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Greece races to head off default as 'Ponzi scheme goes on' Add to ...

These are stories Report on Business is following Monday, Nov. 12, 2012.

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Greece hurtles toward deadline
Greek politicians have approved a new austerity budget, but still find themselves racing against the clock to stave off default.

Finance ministers from the 17-nation euro zone are meeting today in Brussels, and while Greece’s troubles are a big part of that, Germany has warned that another round of bailout money isn’t likely until a final report from the so-called troika of lenders that includes the International Monetary Fund, the EU and the European Central Bank.

But at the same time, Greece faces a Friday deadline on €5-billion ($6.3-billion U.S.) in debt payments to the ECB.

“Another key week for Europe begins with last night’s decision by the Greek parliament to approve a budget for 2013 … and in so doing overcoming the latest obstacle in a long line of hurdles in the long running saga that has marked the debt crisis in Europe since Greece got its first bailout in early 2010,” said senior analyst Michael Hewson of CMC Markets in London.

Athens plans to meet the Friday deadline with a treasury bill sale tomorrow, though the Greek banks that would buy the bills can't put together more than about €3.5-billion of the necessary collateral unless the central bank changes the collateral rules.

“With its cash reserves almost depleted and a €5-billion T-bill rollover later this week the hope is that this will be enough for EU finance ministers, meeting in Brussels today, to sanction the release of the next tranche of aid,” Mr. Hewson said in a research note.

“Unfortunately things are never that simple with arguments raging amongst EU ministers about how best to get Greece’s runaway debt levels under some semblance of control, without the need to find any more money. A difficult prospect when a two-year extension is likely to require another €30-billion.”

The ECB probably will change the collateral rules, Mr. Hewson added in an interview, allowing Athens to meet its Friday deadline. And then "the Ponzi scheme goes on," Mr. Hewson said.

"If Greece was a company, it would have been wound up months ago," he added.

There are several things at play here. First, Prime Minister Antonis Samaras promises this will be the last austerity budget, in a country deep in recession and crippled by 25-per-cent unemployment. Protests have been frequent.

But, said Mr. Hewson, it won't be the last austerity budget and it won't be the last bailout given Greece's outlook and finances.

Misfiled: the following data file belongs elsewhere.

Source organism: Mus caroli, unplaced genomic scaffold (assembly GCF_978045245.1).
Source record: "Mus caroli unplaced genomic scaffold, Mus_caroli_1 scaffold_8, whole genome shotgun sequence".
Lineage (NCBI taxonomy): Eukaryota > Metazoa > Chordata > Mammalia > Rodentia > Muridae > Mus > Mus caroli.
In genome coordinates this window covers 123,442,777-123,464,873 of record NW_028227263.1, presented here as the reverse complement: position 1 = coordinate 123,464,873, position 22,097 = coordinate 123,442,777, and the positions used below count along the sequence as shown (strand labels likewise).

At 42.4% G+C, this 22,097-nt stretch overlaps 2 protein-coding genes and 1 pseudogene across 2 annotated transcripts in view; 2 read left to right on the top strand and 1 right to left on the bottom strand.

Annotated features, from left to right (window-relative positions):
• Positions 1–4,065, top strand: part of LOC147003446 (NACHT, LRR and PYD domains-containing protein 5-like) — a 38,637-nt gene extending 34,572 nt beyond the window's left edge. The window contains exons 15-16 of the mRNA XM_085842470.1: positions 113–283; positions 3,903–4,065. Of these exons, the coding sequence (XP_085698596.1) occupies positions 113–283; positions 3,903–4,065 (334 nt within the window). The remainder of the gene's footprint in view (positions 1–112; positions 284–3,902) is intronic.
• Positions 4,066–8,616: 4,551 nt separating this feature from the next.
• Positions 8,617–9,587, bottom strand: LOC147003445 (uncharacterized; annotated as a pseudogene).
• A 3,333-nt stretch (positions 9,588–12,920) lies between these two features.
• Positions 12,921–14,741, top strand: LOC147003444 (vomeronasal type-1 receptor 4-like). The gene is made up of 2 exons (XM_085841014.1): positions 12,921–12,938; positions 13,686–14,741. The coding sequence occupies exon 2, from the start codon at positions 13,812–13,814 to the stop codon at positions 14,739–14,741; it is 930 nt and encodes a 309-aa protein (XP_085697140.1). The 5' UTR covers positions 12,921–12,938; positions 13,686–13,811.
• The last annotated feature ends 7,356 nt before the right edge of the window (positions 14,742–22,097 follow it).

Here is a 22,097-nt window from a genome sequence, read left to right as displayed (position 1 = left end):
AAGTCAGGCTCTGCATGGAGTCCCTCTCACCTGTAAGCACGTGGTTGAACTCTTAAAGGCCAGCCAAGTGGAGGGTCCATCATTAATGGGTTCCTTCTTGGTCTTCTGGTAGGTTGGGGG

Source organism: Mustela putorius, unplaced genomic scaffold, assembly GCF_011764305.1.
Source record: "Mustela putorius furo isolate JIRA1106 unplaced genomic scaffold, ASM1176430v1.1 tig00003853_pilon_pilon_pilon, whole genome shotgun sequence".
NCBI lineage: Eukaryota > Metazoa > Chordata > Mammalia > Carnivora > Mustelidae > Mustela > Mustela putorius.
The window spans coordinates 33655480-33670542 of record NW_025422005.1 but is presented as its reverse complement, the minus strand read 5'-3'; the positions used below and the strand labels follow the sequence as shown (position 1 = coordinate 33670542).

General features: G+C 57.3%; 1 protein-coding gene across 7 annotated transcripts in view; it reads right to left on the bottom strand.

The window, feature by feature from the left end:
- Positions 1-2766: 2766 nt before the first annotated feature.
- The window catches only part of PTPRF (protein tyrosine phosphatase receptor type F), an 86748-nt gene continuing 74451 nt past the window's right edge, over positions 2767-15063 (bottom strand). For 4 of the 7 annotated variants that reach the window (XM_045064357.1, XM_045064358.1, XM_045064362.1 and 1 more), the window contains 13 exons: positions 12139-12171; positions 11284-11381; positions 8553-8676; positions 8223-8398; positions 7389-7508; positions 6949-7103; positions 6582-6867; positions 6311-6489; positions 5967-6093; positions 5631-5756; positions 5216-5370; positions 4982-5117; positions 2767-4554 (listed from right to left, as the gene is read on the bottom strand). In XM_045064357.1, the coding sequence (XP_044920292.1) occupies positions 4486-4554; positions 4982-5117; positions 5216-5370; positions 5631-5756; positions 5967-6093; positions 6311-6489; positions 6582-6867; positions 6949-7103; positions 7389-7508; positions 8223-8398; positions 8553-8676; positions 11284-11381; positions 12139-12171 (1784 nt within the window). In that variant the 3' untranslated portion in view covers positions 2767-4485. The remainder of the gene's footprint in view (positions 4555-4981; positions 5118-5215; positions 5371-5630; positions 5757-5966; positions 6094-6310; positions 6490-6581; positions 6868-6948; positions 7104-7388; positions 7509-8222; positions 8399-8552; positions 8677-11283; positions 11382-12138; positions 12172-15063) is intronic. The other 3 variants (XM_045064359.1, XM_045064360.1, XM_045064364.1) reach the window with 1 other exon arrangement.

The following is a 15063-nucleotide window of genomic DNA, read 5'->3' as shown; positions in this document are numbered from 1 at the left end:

"He's kidding himself, or trying to kid the Greek people," the analyst said. "If people believe that, they're deluding themselves. He's selling a lie."

The other problem is Germany, where voters are running out of patience with being the deep pockets and where Chancellor Merkel is heading into an election in less than a year. Ms. Merkel wants Athens to remain in the euro zone, at least until then, as she has promised Germans that the bailouts will, in the end, be profitable.

"Unfortunately, the Greek situation is now out of her hands," said Mr. Hewson, referring to the widespread social unrest in Greece.

RIM to launch BB10 in January
Research In Motion Ltd. has now set a firm date for its crucial BlackBerry 10 platform, The Globe and Mail’s Iain Marlow reports.

There have been several delays amid deteriorating financial results, and fears that the BB10 devices could be delayed again.

RIM, however, said today it would officially launch the BB 10 on Jan. 30, and unveil the first two devices.

“In building BlackBerry 10, we set out to create a truly unique mobile computing experience that constantly adapts to your needs. Our team has been working tirelessly to bring our customers innovative features combined with a best in class browser, a rich application ecosystem, and cutting-edge multimedia capabilities,” said chief executive officer Thorsten Heins.

“All of this will be integrated into a user experience - the BlackBerry Flow - that is unlike any smartphone on the market today.”

Japan's economy shrinks
Japan may well be in the midst of another recession amid fresh data showing the economy contracted in the latest quarter at an annualized pace of 3.5 per cent.

Two back-to-back quarters of decline typically marks a recession.

Today’s reading of gross domestic product will add to the already intense pressure on the Bank of Japan, notably from its government, to do more.

Japan has been struggling with a high yen and, adding to the troubles of its exporters, a dispute with China over a string of island that has sparked a consumer backlash in that country over Japanese goods.

“This was the first quarterly decline since 2011 and increases pressure on the BoJ to ease monetary policy further,” said senior currency strategist Sue Trinh of RBC in Hong Kong.

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